People taking multi-dose vaccines may have a better immune response if they alternate their arms while taking each shot, a recent study suggests.
In the past, healthcare practitioners believed that the specific arm chosen for vaccine administration did not have any notable effect. However, researchers at the Oregon Health & Science University now found a four-fold increase in immune response when people alternate from one arm to the other while getting vaccinated against the SARS-CoV-2 virus.
After COVID-19 vaccines were made available in 2020, the researchers decided to test if it made a difference if they alternated arms in the two-dose regimen.
“This question hasn’t really been extensively studied, so we decided to check it out. It turned out to be one of the more significant things we’ve found, and it’s probably not limited to just COVID vaccines. We may be seeing an important immunologic function,” said senior author Dr. Marcel Curlin.
The study evaluated the antibody response of 947 participants who received two-dose COVID-19 vaccinations during the early stages of the pandemic. The results were published in the Journal of Clinical Investigation.
“The new study tested serum samples collected at various times after vaccination. They found a substantial increase in the magnitude and breadth of the antibody response among people who had “contralateral” — or a shot in each arm — boosting compared with those who did not,” the news release said.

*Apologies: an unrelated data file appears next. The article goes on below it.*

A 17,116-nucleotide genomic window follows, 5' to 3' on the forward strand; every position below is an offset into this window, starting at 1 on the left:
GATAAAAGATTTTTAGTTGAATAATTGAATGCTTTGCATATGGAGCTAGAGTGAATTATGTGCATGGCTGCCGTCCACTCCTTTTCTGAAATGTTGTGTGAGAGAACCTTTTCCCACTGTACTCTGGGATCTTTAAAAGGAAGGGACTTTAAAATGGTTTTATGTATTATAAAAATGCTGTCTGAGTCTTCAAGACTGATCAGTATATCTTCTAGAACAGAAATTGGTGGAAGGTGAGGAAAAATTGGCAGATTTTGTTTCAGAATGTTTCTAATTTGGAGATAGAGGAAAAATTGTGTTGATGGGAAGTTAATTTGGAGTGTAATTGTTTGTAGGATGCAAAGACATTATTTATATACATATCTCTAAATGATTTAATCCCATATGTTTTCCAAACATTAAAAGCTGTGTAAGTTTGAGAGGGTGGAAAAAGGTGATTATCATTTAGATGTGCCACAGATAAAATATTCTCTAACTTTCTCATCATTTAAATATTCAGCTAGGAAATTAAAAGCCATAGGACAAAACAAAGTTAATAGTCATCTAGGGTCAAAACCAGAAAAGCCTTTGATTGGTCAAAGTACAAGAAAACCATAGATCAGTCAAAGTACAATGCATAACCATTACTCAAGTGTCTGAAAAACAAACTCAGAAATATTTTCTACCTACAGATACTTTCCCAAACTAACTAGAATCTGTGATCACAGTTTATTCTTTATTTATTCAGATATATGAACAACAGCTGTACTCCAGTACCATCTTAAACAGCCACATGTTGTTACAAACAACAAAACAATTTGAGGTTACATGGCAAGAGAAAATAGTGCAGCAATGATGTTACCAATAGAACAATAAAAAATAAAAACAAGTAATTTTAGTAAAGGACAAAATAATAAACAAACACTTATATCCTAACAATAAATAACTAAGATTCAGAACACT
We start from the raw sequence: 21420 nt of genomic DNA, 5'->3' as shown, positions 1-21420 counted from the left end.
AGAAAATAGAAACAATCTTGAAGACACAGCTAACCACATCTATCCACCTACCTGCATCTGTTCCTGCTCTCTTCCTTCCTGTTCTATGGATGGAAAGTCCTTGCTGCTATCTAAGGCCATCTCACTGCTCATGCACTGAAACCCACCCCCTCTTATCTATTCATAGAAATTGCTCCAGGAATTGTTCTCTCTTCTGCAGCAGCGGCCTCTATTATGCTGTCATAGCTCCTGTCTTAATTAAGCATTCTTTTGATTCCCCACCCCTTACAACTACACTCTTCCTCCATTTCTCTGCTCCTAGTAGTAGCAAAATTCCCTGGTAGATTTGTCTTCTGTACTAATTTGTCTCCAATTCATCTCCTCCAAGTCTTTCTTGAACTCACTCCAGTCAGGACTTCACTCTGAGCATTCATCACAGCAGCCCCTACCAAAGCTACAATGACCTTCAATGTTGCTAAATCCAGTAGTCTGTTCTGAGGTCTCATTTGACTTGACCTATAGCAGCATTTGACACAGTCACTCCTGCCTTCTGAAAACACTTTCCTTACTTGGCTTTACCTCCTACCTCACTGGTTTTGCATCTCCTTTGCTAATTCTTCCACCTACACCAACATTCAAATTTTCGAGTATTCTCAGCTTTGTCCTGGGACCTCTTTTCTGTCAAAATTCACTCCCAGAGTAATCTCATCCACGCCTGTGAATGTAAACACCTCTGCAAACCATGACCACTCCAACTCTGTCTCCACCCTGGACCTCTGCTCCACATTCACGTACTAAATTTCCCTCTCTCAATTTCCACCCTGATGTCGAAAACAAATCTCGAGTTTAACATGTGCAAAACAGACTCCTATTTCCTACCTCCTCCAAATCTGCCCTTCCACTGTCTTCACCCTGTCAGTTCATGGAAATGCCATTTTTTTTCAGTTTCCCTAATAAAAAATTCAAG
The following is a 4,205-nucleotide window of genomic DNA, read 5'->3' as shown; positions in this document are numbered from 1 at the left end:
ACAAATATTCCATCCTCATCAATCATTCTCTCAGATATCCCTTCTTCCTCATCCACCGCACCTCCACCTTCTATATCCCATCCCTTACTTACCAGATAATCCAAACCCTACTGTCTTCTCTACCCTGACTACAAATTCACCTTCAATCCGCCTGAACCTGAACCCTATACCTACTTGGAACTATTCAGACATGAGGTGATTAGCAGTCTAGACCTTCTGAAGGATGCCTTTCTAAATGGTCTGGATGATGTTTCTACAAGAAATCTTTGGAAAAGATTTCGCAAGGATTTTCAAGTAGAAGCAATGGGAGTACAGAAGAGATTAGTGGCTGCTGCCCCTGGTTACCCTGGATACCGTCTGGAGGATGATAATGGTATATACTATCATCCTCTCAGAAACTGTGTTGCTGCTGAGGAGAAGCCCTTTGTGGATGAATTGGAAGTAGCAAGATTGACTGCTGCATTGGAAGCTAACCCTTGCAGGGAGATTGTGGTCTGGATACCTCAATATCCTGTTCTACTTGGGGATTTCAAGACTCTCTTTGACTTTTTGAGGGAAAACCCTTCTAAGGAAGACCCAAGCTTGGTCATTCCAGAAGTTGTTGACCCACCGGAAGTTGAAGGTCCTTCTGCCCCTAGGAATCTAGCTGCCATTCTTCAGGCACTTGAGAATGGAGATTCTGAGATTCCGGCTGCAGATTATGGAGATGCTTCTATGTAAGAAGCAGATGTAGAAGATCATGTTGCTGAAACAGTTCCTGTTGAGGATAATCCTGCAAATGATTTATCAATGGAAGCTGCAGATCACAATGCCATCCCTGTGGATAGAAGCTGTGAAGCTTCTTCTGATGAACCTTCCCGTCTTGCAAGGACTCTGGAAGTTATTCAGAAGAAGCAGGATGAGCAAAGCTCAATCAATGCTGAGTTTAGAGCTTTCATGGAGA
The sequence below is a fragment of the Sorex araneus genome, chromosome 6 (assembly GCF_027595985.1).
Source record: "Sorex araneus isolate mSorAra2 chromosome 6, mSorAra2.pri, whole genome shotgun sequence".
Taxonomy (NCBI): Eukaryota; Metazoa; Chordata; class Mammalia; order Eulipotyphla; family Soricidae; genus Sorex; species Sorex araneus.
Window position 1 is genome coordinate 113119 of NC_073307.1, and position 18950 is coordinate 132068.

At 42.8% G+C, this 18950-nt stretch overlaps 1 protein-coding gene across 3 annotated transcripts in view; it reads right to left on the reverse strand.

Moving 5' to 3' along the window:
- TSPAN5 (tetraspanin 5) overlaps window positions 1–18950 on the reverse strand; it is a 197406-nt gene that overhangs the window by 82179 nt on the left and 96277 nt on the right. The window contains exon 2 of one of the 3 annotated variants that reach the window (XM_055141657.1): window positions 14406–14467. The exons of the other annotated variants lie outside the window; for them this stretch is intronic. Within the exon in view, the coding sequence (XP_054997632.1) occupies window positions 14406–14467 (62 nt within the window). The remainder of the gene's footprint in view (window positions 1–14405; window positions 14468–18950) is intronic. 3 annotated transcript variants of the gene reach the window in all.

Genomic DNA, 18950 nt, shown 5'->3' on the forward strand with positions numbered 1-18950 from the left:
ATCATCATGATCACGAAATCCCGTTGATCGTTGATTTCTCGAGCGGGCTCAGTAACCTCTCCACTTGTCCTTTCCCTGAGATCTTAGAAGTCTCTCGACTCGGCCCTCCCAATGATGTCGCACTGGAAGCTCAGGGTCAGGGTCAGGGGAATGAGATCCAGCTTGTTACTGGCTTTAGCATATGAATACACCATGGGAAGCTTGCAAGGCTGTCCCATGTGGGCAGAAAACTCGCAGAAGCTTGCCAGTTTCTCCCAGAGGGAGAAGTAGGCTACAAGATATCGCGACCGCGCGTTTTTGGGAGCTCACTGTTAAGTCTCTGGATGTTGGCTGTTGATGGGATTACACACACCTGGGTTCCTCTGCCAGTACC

The improved immune response was seen three weeks after the second booster and the effects lasted beyond 13 months after taking the booster shot.
“Investigators found heightened immunity to the original SARS-CoV-2 strain and an even stronger immune response to the omicron variant that emerged roughly a year after arm alternation,” the news release said.
The study noted that immune response progressively increased over four weeks from 1.3-fold to as much as a 4-fold increase against the omicron variant of the virus.
The study has not investigated the reason behind the better immune response by alternating the arms. However, researchers speculate that giving a shot in each arm activates new immune responses in different lymph nodes in each arm. “By switching arms, you basically have memory formation in two locations instead of one,” Curlin said.
Although the study focused on immune response against COVID-19, researchers expect similar results for other multi-dose vaccinations.